The perennial holiday classic The Nutcracker is always a lush wonderland, but standout this year was the recently promoted soloist Amanda Morgan, jaw-dropping as Dew Drop (and no doubt in her Sugar Plum Fairy debut, too); her en pointe impossibly spear-like, even as her leaps remain playful, light and nimble. The sensory friendly matinee of PNB School’s Beauty and the Beast was among the most fun I’ve had all year, thanks to the “relaxed environment” (a major plus!) in which kids decked out in fancy costumes occasionally took to twirling along in the aisles or, like the junior in front of me, play with race cars (quietly) instead. And the pay-what-you-choose ticket night (Thursdays, along with $5 beer) for most productions means that more people than ever can come in to enjoy the show.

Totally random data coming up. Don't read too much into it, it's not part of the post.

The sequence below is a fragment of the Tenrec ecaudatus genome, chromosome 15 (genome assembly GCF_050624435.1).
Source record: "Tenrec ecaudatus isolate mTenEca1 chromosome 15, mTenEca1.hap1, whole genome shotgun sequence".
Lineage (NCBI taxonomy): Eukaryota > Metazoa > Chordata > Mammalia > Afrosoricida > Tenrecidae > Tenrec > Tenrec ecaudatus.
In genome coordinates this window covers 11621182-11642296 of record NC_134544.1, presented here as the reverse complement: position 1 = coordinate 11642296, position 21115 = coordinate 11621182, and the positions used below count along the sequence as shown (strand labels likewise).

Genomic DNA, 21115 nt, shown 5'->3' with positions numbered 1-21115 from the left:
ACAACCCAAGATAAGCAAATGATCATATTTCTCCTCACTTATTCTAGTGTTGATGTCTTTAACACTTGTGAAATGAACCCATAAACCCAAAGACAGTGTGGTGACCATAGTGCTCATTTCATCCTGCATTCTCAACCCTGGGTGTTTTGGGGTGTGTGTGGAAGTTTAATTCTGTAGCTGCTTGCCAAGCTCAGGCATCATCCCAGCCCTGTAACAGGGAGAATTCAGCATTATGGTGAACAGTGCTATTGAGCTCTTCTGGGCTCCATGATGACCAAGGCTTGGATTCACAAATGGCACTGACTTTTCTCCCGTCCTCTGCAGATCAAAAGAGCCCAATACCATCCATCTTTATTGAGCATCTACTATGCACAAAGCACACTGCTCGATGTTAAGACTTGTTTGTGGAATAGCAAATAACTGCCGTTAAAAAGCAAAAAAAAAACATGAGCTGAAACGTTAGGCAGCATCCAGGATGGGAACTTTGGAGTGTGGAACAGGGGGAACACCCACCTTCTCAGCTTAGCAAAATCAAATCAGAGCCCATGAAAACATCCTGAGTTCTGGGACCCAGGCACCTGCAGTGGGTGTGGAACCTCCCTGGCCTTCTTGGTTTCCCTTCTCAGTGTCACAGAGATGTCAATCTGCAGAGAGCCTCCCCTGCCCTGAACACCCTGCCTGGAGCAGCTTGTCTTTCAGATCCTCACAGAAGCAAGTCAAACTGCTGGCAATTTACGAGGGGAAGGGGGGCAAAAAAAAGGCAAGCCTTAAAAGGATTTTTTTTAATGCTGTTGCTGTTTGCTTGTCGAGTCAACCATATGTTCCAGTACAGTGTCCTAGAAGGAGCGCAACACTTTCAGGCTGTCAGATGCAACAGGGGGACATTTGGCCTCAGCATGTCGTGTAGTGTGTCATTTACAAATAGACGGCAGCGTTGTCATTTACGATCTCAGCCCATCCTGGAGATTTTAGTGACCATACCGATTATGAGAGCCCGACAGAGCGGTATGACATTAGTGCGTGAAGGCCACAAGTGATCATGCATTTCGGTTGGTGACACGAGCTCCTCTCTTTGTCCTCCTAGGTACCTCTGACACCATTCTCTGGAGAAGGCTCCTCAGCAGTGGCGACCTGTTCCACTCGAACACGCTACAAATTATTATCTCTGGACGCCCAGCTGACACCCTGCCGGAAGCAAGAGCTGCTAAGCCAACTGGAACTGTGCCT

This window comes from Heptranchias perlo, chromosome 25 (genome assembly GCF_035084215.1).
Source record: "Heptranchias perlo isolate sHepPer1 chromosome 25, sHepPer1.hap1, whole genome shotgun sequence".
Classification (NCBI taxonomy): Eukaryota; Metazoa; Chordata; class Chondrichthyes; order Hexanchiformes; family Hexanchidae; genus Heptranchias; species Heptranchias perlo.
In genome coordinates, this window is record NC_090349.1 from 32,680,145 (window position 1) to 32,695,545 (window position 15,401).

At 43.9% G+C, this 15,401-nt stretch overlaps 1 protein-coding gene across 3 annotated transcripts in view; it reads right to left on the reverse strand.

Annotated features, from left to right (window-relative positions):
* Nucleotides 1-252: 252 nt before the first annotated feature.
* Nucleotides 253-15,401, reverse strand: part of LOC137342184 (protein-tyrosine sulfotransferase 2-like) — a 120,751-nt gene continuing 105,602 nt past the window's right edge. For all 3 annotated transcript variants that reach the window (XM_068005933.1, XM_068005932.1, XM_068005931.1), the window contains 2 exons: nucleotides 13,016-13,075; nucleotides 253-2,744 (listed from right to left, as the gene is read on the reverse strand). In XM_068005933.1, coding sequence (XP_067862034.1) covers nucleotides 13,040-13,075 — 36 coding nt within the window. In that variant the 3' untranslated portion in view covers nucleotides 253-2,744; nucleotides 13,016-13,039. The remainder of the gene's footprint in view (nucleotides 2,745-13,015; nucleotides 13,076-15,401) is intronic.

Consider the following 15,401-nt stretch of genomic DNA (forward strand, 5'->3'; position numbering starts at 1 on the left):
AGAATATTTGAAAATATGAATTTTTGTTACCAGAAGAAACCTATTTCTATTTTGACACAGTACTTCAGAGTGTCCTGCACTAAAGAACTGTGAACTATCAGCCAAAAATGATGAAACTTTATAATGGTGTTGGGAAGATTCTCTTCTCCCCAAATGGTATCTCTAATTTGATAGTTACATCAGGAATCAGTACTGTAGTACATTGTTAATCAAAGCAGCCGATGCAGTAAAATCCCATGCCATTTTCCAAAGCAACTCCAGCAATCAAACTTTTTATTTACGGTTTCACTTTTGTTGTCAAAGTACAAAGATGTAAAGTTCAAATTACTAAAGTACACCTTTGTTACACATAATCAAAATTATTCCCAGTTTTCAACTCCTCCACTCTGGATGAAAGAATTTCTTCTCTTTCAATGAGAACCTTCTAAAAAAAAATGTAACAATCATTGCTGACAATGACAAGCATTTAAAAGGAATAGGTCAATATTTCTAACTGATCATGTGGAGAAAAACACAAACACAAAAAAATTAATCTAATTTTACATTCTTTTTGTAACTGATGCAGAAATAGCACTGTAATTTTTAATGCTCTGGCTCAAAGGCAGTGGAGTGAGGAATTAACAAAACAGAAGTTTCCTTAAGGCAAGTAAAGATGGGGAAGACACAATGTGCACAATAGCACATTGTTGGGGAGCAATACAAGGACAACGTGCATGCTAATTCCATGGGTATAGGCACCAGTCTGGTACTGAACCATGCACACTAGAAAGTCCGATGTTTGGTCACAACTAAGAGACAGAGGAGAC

In 2022, PNB strode with purpose, like it’s determined to prove ballet is for everyone. And it did a mighty fine job of it.

Read more: NWT’s coverage of Pacific Northwest Ballet here; info on financially accessible shows on the company’s website here; and a recent piece on Black dancers’ experiences at PNB here (Seattle Times).

Next pick: Boundless (March 17-26), a triple-bill of modern works: world premieres by Alejandro Cerrudo and Jessica Lang, and a piece by Penny Saunders that “pays homage to the marvel and magic of live theater — a love letter to the immense power and delight one finds within those walls.” Tickets and info here